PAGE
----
• For more, read Bloomberg Economics’ full Week Ahead for Asia

Europe, Middle East, Africa

Euro-area inflation takes center stage, with economists predicting it will hit 9% when August data are published Wednesday. In the run-up, the region’s top four economies also publish figures.

Those numbers may convince European Central Bank policy makers to raise borrowing costs by another sizable increase on Sept. 8. While officials have committed to hike costs again, few have indicated publicly how big a move they’d like. At least six of them — including Chief Economist Philip Lane — could provide more clarity when they speak before the central bank’s official quiet period kicks in on Thursday.

Governing Council member Olli Rehn told Bloomberg TV in Jackson Hole that the ECB must act forcefully to contain record inflation, adding that the next step will be a “significant move” in September.

The inflation situation would be exacerbated if Russian gas gets cut off permanently. Gazprom plans to close the Nord Stream pipeline for three days of maintenance starting Wednesday. There’s worry that flows may not resume after that. 

German Finance Minister Christian Lindner said in an interview published Sunday that the government needs to address soaring power prices “with the utmost urgency.” 

The Bank of England may hike by a half point when it meets in mid September. The central bank will release a survey of its own this week, likely to show that corporate decision makers expect inflation to accelerate. 

In Hungary, the central bank decides on the base and weekly interest rate, with policy makers expected to deliver hikes as inflation overshoots forecasts and the currency plummets.

Turkish trade-balance figures are expected to show a further widening of the deficit, while second-quarter economic output might be stronger than the 7.3% growth recorded in the first three months of the year.

Kenya’s statistics office is expected to announce that inflation accelerated for a sixth consecutive month in August. Prices are rising at the fastest pace in five years, which may prompt the monetary policy committee to raise interest rates when it meets next month, after unexpectedly leaving borrowing costs unchanged in July before the country held a general election.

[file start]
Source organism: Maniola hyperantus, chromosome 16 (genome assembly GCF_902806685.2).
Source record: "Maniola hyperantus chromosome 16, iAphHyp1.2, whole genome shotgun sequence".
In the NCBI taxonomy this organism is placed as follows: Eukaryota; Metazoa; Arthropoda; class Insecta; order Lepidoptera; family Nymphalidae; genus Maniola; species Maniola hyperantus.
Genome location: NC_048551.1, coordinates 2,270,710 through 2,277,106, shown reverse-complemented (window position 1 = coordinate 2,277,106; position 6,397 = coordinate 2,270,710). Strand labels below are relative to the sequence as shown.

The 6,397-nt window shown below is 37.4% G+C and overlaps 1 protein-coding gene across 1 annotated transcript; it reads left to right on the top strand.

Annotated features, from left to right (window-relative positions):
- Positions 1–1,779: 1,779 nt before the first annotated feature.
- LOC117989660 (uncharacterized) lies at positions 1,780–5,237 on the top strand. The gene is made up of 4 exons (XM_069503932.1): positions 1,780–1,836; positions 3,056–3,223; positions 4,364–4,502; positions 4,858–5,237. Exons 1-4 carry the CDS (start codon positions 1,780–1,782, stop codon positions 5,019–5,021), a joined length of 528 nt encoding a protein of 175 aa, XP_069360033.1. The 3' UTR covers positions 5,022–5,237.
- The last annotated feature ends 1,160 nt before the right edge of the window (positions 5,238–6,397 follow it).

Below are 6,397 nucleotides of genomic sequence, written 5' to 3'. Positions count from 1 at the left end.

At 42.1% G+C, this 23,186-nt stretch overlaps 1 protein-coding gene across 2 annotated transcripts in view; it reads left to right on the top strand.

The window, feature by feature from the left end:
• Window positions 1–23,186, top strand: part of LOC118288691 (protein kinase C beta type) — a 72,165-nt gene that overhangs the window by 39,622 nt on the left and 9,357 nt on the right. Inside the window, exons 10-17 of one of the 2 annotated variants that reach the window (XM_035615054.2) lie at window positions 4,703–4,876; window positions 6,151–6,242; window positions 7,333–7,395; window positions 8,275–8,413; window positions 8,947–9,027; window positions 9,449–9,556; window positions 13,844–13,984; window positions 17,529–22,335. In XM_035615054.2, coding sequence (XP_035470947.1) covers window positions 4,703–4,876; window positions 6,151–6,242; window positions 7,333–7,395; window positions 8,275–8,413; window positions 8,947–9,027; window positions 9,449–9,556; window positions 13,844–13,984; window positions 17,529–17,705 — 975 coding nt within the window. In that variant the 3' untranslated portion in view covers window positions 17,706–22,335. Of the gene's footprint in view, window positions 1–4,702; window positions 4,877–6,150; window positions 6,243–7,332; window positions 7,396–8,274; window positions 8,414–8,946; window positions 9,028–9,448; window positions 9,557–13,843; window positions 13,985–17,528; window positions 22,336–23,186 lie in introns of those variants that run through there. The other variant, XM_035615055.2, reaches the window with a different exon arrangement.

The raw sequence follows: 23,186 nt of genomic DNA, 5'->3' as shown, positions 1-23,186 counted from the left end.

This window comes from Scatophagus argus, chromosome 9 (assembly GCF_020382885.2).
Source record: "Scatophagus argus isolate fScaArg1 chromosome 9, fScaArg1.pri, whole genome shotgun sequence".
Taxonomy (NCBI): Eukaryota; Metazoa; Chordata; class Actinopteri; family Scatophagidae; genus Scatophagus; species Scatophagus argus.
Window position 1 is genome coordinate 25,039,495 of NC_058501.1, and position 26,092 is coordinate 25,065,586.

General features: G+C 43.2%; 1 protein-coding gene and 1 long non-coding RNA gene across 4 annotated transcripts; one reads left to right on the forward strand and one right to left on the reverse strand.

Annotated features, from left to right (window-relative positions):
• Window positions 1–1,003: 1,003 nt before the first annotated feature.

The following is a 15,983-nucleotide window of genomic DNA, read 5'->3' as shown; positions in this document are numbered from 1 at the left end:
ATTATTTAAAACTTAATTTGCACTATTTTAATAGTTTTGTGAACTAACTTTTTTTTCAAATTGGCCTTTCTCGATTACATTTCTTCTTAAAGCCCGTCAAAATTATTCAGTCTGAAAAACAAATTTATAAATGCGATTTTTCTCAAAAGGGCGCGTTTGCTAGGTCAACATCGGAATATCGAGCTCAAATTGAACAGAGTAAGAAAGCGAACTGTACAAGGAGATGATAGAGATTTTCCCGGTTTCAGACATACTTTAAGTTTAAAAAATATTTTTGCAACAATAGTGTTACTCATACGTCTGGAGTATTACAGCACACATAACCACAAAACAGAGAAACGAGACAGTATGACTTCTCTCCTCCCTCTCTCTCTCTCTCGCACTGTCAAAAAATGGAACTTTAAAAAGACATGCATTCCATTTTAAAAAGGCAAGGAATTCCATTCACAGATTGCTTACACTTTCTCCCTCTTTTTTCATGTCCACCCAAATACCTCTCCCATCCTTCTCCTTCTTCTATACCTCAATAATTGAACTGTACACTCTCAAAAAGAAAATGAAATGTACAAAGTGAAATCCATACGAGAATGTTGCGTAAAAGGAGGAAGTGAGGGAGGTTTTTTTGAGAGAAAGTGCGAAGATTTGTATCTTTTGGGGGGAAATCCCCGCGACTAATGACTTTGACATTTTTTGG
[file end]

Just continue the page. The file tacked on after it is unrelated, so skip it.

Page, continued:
• For more, read Bloomberg Economics’ full Week Ahead for EMEA

Latin America

Brazil’s second-quarter output report is expected to show Latin America’s biggest economy surmounted tight fiscal conditions, double-digit borrowing costs and inflation to post modest if uneven growth.

Central bank chief Roberto Campos Neto this past week said he expects consumer prices to fall for three straight months through September, so look for Brazil’s broadest measure of inflation to have slowed in August. Industrial production in July likely shrank for a second month. 

In Mexico, the highlight of the week is Banxico’s quarterly inflation report that updates policy makers’ estimates for key indicators and a cut to their growth forecasts isn’t out of the question. The central bank also posts remittance figures for July while the statistics agency publishes labor market data.

Seven economic indicators out of Chile including GDP-proxy data, retail sales and industrial output for July are expected to turn down as Latin America’s fifth-biggest economy may be heading into a second-half recession.

After Brazil, Peru appears to be the second economy in the region now past peak inflation. Analysts expect Lima consumer price figures for August to show a second month of deceleration.

  • For more, read Bloomberg Economics’ full Week Ahead for Latin America

(Updates with Rehn, Lindner in EMEA section.)

©2022 Bloomberg L.P.